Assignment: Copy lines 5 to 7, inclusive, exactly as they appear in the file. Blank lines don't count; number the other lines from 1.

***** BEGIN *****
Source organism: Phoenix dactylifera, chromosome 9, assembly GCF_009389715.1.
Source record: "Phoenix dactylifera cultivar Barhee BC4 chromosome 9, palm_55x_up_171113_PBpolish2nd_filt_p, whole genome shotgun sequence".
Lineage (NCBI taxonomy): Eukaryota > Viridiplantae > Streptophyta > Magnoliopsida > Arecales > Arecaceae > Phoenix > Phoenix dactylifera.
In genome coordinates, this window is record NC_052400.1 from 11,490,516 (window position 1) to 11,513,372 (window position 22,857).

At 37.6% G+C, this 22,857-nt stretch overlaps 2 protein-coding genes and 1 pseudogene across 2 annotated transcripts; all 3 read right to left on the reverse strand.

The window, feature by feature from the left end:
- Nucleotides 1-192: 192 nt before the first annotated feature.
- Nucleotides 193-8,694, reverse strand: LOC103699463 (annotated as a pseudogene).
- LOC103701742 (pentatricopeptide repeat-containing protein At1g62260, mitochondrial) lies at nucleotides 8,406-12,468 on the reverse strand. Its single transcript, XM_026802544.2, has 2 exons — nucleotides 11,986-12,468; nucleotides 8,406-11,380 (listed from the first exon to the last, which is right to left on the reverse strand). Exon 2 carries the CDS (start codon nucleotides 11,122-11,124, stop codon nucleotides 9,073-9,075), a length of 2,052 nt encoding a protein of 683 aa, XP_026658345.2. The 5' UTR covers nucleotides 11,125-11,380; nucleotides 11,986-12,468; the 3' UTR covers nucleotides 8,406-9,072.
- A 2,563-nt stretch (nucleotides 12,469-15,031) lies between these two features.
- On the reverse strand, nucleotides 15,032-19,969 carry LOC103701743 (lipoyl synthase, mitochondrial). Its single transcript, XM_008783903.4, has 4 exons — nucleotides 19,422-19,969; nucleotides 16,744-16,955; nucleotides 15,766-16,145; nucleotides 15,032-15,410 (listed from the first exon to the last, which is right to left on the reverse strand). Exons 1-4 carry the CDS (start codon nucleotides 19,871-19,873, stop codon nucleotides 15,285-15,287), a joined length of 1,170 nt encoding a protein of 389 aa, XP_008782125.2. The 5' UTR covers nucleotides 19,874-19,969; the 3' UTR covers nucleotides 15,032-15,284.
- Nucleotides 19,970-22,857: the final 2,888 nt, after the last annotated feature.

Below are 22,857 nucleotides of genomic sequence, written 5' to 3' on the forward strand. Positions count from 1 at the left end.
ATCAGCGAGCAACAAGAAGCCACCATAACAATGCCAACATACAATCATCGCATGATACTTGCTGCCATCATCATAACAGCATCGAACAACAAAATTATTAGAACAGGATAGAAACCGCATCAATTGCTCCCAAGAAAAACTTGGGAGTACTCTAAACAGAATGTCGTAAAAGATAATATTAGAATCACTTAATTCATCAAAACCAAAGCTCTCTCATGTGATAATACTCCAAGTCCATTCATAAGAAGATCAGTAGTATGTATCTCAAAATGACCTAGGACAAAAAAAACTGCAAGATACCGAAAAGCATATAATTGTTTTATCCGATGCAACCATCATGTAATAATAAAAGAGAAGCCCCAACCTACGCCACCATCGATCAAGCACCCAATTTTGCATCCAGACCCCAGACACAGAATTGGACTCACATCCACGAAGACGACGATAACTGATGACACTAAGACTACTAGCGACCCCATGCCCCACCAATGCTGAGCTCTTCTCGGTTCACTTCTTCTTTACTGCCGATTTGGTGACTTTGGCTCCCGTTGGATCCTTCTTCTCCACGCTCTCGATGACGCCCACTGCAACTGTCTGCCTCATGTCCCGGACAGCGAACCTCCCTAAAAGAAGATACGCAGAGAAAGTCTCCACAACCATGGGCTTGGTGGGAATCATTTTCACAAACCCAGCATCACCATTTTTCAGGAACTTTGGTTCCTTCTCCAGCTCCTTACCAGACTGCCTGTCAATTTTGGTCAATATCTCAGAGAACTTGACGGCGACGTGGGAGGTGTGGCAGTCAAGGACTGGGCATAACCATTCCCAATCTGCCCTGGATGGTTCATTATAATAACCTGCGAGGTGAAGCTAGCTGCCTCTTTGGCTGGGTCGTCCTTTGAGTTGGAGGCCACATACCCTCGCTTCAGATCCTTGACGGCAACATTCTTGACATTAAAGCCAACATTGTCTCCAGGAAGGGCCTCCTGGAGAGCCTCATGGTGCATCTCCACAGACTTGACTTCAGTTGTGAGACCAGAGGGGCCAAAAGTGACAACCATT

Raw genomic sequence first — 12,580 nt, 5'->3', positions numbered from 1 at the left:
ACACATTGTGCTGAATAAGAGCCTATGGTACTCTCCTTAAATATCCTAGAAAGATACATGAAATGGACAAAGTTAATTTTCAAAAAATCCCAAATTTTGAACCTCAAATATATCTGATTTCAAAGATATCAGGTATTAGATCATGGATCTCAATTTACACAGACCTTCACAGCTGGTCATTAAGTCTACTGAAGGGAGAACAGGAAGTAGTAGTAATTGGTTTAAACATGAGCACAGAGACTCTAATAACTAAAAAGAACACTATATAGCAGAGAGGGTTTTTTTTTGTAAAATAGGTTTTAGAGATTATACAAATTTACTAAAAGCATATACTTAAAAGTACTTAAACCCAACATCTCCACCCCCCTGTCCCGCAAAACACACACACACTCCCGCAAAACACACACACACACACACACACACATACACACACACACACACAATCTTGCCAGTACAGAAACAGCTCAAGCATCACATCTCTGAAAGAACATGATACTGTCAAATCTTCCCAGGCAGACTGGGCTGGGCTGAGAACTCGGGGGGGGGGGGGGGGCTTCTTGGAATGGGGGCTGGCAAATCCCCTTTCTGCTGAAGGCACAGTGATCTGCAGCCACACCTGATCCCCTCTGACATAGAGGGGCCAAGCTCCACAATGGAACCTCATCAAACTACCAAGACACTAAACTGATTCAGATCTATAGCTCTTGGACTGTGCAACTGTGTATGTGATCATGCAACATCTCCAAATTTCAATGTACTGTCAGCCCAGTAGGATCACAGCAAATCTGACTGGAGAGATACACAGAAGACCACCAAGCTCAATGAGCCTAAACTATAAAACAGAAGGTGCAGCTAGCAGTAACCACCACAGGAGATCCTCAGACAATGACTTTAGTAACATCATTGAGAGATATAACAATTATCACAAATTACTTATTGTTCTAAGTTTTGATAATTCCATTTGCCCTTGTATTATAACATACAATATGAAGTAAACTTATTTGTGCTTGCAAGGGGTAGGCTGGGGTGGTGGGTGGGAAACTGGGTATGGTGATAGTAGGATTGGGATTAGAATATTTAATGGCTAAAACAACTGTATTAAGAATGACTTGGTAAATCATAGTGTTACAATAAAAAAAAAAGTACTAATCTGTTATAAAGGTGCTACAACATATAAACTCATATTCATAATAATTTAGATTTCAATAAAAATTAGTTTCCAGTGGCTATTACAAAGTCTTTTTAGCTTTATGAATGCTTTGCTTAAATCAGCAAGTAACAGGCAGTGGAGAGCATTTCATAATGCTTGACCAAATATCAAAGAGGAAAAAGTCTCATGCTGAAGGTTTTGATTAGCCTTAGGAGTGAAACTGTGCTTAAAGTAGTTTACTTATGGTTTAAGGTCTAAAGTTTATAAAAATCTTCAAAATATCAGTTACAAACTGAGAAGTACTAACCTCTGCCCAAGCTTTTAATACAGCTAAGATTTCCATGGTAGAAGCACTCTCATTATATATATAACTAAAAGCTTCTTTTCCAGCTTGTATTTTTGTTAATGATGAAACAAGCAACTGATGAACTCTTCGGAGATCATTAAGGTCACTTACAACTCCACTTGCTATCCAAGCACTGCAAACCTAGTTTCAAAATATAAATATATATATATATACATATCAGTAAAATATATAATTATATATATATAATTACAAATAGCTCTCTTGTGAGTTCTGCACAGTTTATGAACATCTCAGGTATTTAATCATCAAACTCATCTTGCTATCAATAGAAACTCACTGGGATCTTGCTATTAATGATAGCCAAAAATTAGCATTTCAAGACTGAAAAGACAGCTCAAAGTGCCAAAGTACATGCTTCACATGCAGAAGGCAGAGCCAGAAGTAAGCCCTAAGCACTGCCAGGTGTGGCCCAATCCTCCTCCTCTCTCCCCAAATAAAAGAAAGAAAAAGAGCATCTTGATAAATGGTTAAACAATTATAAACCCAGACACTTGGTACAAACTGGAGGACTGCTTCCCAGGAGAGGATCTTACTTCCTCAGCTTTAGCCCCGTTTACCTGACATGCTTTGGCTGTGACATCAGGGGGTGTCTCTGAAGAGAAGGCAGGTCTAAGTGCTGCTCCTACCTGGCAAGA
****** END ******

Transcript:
At 37.6% G+C, this 22,857-nt stretch overlaps 2 protein-coding genes and 1 pseudogene across 2 annotated transcripts; all 3 read right to left on the reverse strand.

The window, feature by feature from the left end:
- Nucleotides 1-192: 192 nt before the first annotated feature.